Skip to main content
Report

Driving in the 21st century: Current trends, future needs

Tony Dutzik, Adie Tomer, Phineas Baxandall, and Robert Puentes

For over half a century, the transportation and urban planning fields have worked within a policy framework that assumes that demand for driving will always increase, both in the aggregate and at the individual level. However, the last decade has called that assumption into question. 

For the first time in national history, aggregate driving levels have been relatively flat for a prolonged period, and per-capita driving has actually declined. This turnaround, though a positive trend in terms of environmental impact, creates a challenge with regard to how the country plans, designs, builds, and finances transportation in our cities and metropolitan areas. Considering these inflated projections, are we chasing an outdated model?

vehicle miles traveled

Source: State Smart Transportation Initiative analysis of United States Department of Transportation data
NOTE: C&P and HPMS reference USDOT’s Conditions and Performance reports and Highway Performance Monitoring System, respectively.

In January 2015 the Brookings Institution, Frontier Group, and the U.S. PIRG Education Fund convened a group of experts from academia, non-profits, and government to discuss these dynamic changes in personal transportation trends and their implications for public policy. To facilitate an open dialogue, individual participants’ comments were not recorded. And as a result of the wide variety of perspectives incorporated, the meeting produced no consensus as to the causes of recent trends, failings in current policy frameworks, or singular public policy responses.

However, several common themes emerged from the dialogue that lay a foundation for future research, debate, and public policy action:

Better data—Current sources of transportation data were generally judged to be inadequate for understanding the causes and implications of recent changes in transportation behaviors, either in the aggregate or at the local or metropolitan level where critical transportation investment decisions are often made. Participants suggested several steps that might be taken to fill the data gap, including moving to a continuous National Household Travel Survey and aggregating data from cell phones, GPS, and other sources to provide richer, more up-to-date information on how Americans travel. Likewise, there was a shared interest in supporting open data protocols, both to promote transparency and foster new analytic findings from the civic sector. Such data improvements, in turn, could help incorporate the experiences of the last decade into transportation planning.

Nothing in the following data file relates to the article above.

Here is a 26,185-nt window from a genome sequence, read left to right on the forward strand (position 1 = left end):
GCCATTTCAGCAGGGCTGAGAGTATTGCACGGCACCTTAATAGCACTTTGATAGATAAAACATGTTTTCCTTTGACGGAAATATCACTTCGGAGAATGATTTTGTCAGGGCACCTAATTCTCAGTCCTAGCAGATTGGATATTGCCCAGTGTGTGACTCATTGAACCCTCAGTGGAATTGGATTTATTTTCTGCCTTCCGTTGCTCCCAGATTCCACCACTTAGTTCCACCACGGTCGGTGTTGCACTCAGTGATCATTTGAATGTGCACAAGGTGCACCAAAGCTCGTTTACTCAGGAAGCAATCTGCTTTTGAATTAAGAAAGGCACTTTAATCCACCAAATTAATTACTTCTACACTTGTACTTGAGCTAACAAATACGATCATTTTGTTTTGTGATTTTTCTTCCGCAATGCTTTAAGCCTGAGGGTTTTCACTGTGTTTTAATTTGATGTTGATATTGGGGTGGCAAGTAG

More flexible planning—The current “predict and provide” paradigm in transportation—in which transportation officials plan infrastructure investments based on projected needs 20 or 30 years into the future—was seen as imperiled amid stalled driving demand and growing interest in multimodal alternatives. Some planners and policymakers are adjusting to recent changes in driving trends by revising forecasts and reevaluating the appropriateness of proposed projects, both motorized and non-motorized. Others are embracing tools such as scenario analysis and vision-based planning that enable citizens and public officials to evaluate the implications of several alternative “futures” and prioritize investments that lead toward the most desirable outcomes. Yet, many agencies continue to rely on outmoded assumptions and tools for forecasting travel demand, and continue to communicate the results of those analyses to the public with more certainty than is warranted. New planning tools, and new ways of understanding and communicating uncertainty, are needed for this new era.

Revisiting priorities—While participants came to no consensus about how transportation investment priorities should change amid shifting travel trends, many expressed the need for more flexible, dynamic, and data-driven processes for prioritizing transportation investments, as well as the need for moving beyond outdated modal “silos” in allocating transportation funds. Some questioned whether increasing uncertainty about the future—for example, the accelerating pace of technological change—should lead to greater caution in proceeding with transportation “megaprojects” and a greater emphasis on small-scale solutions to transportation challenges. In general, however, participants agreed that changes in transportation trends should influence public policy and investment decisions, and that current transportation policy frameworks often fail to accommodate such changes.

Dialogue participants agreed to continue to share information regarding changing transportation trends, and the event organizers are currently considering ways to both expand and focus the discussion in order to ensure that America makes smart investments in transportation that fully take into account the nation’s evolving desires and needs. The country could be at a key inflection when it comes to how we build our cities and metro areas, making it imperative that we understand where we are and where we might be going. 

Get daily updates from Brookings